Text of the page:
Police stress need for driver responsibility after holiday road rises to 17


The holiday period has closed with a road toll of 17 – making this Christmas-New Year break one of New Zealand’s deadliest in a decade.

A sign on SH2 warning motorists to slow down.

Photo: RNZ / Andrew McRae

The final count this time last year was 11.

The toll rose to 17 earlier today after police confirmed that a 13-year-old girl died yesterday after a crash that injured five children near Matamata on 27 December.

The latest figures are only surpassed by the toll of 2016-2017 and 2011-2012 periods, when there were 19 road deaths during the year-end holiday season.

Road policing assistant commissioner Bruce O’Brien descibed the toll as “tragic and disappointing”.

The causes of the fatal crashes were familiar, he told Morning Report – drink driving, excessive speeds, failing to wear seatbelts and using phones.

“It is really disappointing that these same messages that police continually talk about are not getting through to some drivers.”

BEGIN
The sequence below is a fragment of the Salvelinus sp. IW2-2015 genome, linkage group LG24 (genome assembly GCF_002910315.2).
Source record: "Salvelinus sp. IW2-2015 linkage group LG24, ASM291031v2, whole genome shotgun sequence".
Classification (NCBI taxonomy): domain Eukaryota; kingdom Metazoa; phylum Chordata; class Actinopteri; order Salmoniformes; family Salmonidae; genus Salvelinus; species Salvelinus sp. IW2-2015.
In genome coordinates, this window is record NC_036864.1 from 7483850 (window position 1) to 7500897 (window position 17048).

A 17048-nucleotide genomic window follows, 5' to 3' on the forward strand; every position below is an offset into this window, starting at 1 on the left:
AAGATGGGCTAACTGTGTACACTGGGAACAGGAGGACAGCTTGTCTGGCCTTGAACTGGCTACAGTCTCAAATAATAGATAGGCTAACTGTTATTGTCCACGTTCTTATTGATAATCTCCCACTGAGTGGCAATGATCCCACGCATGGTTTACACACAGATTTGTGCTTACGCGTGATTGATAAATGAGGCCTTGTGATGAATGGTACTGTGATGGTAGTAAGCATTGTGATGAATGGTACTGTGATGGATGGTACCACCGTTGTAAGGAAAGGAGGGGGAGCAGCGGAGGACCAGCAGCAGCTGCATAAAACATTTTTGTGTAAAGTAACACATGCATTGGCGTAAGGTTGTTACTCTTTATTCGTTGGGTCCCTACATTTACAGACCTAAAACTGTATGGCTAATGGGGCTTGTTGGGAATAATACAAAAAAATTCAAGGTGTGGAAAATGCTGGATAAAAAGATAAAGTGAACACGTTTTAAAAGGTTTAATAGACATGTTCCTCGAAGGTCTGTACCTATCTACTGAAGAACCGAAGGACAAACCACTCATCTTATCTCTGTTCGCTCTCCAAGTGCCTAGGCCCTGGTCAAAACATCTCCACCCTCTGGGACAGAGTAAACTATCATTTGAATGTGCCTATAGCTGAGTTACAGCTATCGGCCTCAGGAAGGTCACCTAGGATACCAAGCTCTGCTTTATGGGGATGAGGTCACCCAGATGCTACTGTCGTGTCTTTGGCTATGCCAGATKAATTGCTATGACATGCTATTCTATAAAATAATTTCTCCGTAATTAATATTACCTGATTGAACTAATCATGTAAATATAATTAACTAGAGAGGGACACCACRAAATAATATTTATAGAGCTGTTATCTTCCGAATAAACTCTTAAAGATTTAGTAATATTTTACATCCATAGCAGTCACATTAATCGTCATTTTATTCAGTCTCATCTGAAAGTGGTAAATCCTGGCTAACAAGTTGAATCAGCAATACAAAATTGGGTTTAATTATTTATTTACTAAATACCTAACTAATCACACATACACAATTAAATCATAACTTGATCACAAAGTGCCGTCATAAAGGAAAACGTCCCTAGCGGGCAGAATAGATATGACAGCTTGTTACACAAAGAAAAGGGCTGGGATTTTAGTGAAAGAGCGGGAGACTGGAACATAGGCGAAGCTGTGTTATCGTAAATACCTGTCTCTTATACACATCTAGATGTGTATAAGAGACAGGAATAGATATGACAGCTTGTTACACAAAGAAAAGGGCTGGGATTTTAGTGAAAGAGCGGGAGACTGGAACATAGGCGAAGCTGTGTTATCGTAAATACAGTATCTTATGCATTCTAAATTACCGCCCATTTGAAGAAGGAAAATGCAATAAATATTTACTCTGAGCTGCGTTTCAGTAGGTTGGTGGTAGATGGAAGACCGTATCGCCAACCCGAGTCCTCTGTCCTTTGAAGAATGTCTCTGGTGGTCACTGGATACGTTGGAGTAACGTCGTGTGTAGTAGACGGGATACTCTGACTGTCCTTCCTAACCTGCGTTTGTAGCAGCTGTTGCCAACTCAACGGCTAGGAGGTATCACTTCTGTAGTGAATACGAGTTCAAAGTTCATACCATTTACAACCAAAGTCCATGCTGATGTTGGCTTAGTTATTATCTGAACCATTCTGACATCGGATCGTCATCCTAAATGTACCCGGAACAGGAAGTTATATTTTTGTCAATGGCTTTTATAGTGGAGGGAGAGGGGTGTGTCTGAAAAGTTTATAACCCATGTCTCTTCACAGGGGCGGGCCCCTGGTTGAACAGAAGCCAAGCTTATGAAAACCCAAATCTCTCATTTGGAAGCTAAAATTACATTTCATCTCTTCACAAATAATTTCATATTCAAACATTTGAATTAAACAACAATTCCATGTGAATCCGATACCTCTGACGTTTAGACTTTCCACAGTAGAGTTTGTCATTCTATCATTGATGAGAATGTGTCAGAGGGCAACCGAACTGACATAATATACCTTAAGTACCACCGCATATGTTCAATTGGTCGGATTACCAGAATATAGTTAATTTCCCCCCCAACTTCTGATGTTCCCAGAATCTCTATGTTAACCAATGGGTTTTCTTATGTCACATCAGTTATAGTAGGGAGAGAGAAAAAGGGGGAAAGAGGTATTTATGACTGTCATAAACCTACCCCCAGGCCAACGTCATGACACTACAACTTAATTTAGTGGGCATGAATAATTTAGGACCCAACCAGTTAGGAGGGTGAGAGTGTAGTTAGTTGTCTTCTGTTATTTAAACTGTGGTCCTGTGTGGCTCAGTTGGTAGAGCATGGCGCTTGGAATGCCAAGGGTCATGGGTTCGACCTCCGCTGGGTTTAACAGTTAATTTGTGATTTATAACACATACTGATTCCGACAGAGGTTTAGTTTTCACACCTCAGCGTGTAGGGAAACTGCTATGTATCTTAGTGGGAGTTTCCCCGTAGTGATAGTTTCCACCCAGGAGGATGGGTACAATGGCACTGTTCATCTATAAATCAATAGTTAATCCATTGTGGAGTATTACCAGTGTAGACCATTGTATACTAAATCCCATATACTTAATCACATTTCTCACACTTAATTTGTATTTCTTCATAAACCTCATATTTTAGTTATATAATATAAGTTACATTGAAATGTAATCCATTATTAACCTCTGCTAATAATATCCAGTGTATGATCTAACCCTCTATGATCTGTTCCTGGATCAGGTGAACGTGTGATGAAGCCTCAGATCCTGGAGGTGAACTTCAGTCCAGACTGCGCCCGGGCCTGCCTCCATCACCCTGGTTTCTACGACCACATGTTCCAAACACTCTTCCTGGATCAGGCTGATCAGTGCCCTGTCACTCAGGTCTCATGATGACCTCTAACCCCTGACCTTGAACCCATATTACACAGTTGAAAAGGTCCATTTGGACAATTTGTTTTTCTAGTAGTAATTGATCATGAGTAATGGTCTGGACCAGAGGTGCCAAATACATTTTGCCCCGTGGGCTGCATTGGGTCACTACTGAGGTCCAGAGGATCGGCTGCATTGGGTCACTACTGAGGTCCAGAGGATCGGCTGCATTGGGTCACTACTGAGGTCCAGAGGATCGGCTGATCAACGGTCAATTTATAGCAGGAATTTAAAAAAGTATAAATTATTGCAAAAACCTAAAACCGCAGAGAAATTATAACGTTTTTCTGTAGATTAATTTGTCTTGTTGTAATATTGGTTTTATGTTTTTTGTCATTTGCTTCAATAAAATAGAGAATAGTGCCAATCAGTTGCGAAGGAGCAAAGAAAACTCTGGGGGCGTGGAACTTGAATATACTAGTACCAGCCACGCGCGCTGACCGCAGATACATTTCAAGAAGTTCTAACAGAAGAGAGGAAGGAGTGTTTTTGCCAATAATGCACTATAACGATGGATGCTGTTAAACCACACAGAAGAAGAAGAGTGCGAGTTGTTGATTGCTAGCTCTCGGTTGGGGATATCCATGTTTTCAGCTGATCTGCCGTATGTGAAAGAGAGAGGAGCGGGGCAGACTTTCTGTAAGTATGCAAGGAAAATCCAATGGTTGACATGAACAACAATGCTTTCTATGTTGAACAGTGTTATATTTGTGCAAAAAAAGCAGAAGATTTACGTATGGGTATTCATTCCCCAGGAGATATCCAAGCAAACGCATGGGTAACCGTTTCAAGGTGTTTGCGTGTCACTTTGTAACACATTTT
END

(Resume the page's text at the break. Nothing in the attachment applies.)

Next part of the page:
He said police worked closely with their partners, including Waka Kotahi.

“But ultimately this comes down to the sole responsibility of the driver – when they get into their car they have the responsibility for themselves, their passengers and other road users.”

Every time drivers got into vehicles they needed to make sure everyone was wearing seatbelts, they put away their cellphones and observed the speed limit, or maybe drove even slower if the conditions demanded it.

“The troubling factor is that crashes don’t discriminate; they can happen anywhere. A moment’s inattention or a bad decision about where someone is going to overtake can have catastrophic consequences,” O’Brien said.

“Alcohol is still playing too much of a part in death and serious injury crashes, as is fatigue.”

He urged people to pull over and have a rest on long trips.

“That extra 30 minutes is a small price to pay to arrive safely.”

Whānau and friends who lost loved ones in crashes should have been able to enjoy the holiday period with them, not be planning their tangi or funeral, O’Brien said.

“The impact on whānau, friends and communities cannot be measured when someone is killed in a road crash.

“It’s also incredibly frustrating for police to see people losing their lives in completely preventable incidents.”

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